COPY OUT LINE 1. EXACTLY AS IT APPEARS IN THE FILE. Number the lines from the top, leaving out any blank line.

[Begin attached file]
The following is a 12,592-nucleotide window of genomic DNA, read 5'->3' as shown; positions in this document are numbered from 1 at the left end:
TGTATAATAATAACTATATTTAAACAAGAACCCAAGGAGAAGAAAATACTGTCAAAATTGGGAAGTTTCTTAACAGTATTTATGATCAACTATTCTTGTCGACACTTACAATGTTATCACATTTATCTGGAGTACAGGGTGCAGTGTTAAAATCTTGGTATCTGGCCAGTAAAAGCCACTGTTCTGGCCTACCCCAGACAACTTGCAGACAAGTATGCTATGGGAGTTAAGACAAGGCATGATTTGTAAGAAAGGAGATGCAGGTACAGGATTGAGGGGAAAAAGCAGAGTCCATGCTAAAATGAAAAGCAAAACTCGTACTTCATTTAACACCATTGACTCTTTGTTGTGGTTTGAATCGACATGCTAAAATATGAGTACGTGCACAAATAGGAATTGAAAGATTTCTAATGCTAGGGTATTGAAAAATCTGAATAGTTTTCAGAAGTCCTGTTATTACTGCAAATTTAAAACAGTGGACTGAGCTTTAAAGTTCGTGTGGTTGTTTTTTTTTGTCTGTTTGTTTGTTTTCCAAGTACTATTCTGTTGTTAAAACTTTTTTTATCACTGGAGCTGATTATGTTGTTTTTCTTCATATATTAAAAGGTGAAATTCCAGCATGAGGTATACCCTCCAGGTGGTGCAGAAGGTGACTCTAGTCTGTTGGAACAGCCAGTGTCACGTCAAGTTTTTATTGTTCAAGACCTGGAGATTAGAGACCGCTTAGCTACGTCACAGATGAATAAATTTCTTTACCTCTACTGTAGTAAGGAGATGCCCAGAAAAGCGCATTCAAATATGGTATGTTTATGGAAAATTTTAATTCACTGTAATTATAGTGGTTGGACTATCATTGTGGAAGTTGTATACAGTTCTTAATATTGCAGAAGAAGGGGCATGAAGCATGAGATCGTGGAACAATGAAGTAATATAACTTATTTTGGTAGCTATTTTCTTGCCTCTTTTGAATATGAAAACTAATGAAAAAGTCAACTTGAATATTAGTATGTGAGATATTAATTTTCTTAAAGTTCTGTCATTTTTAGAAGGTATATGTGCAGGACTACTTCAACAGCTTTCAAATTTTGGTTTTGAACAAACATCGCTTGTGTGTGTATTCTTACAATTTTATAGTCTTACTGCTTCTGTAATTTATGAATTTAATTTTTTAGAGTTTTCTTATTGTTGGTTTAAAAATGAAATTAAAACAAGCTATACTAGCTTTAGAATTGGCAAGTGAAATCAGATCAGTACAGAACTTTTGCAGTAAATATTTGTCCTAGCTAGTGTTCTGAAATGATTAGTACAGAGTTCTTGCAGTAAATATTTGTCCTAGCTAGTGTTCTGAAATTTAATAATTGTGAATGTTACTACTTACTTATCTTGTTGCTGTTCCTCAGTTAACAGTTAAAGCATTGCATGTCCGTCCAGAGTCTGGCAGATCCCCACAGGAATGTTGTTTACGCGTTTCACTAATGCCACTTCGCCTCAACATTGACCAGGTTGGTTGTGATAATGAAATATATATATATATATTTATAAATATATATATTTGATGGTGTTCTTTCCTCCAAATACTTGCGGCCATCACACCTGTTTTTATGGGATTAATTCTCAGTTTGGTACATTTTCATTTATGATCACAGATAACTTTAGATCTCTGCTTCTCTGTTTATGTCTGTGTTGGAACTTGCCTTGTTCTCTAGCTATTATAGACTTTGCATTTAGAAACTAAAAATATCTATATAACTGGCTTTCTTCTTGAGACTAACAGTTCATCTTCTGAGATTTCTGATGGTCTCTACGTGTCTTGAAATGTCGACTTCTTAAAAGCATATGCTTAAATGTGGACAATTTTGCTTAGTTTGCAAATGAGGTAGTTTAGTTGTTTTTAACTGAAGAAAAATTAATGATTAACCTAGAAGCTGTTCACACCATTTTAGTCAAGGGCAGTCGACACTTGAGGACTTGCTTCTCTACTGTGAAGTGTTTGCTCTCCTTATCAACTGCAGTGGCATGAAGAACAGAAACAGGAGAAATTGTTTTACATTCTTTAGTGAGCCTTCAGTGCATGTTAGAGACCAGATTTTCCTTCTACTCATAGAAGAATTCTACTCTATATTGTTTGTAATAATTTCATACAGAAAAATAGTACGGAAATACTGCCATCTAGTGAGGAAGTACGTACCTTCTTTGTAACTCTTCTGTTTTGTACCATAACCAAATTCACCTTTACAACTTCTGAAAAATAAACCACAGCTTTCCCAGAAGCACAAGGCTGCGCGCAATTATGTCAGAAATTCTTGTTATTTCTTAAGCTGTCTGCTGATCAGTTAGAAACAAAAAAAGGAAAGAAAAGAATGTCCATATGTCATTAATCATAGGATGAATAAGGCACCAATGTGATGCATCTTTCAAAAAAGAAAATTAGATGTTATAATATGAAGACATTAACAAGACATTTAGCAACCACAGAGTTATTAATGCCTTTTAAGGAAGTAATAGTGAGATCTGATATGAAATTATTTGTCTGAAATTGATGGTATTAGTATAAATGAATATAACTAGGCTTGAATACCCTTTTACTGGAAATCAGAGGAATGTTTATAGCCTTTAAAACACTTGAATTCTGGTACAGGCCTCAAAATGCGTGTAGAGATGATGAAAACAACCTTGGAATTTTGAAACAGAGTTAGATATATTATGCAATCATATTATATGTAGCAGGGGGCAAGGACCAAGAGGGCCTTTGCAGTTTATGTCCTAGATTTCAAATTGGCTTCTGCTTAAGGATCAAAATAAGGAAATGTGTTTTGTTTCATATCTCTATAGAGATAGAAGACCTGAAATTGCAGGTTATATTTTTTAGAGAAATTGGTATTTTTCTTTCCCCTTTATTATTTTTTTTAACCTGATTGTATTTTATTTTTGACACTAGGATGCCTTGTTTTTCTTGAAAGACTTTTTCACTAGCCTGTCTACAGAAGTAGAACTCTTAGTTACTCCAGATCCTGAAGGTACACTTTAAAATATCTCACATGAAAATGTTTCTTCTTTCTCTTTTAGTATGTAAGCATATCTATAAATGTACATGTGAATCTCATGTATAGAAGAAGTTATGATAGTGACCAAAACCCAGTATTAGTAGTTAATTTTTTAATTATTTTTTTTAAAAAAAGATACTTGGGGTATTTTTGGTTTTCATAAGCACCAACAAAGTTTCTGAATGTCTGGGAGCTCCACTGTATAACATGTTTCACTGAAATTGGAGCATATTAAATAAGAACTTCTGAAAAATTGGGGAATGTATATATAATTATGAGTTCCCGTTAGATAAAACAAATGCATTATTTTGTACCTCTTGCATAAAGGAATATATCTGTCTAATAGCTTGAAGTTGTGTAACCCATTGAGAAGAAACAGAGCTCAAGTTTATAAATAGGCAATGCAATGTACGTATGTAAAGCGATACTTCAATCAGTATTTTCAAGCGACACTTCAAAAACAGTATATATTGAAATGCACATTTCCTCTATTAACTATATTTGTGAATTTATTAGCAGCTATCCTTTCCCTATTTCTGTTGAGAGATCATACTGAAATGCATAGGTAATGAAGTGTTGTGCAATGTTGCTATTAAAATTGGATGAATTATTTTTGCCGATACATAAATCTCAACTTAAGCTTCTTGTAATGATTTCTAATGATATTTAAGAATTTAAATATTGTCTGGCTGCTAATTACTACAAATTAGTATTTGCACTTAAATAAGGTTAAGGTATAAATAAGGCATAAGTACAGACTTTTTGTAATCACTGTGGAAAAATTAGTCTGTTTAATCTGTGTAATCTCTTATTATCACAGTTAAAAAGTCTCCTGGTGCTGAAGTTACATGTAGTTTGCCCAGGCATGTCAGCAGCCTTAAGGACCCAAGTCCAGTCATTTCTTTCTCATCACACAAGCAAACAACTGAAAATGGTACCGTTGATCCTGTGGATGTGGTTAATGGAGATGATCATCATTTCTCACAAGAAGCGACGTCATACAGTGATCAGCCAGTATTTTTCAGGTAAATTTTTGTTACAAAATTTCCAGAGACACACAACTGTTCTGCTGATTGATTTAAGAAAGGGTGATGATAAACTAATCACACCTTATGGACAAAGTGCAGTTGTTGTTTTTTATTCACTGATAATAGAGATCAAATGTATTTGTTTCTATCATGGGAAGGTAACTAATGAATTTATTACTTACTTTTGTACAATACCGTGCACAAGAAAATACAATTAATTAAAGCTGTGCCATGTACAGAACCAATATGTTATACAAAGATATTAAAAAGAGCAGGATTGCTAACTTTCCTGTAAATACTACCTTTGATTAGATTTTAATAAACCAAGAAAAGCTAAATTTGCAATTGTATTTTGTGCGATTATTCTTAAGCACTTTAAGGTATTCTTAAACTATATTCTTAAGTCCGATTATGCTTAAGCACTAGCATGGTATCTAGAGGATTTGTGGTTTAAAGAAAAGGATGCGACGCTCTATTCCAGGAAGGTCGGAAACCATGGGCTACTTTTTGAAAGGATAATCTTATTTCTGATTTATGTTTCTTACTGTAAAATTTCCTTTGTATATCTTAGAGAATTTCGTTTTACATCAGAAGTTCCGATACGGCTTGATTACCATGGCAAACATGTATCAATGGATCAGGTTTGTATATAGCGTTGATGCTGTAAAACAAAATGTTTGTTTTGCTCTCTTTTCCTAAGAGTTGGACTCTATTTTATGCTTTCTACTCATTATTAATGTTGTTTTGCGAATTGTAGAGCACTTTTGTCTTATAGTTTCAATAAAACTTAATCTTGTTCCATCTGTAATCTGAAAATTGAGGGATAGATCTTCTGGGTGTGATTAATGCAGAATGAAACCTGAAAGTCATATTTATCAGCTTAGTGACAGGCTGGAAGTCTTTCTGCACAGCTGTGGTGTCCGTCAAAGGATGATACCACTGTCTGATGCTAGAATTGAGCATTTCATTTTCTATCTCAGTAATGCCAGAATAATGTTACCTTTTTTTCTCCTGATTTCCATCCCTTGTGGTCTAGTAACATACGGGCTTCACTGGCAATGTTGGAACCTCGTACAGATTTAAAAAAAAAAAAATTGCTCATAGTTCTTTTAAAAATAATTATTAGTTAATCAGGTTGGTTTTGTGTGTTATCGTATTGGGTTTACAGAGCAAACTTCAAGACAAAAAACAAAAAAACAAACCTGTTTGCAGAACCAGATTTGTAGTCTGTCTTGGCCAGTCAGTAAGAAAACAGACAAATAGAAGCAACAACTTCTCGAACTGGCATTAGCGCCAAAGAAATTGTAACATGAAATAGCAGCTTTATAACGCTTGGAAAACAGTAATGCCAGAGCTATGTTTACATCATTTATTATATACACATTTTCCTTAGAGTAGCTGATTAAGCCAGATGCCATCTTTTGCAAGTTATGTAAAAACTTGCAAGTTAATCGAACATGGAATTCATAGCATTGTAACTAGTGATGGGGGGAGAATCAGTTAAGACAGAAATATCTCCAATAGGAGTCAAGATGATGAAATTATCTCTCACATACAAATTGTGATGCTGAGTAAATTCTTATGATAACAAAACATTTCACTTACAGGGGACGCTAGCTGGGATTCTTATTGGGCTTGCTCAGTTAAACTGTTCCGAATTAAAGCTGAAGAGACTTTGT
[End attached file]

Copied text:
The following is a 12,592-nucleotide window of genomic DNA, read 5'->3' as shown; positions in this document are numbered from 1 at the left end: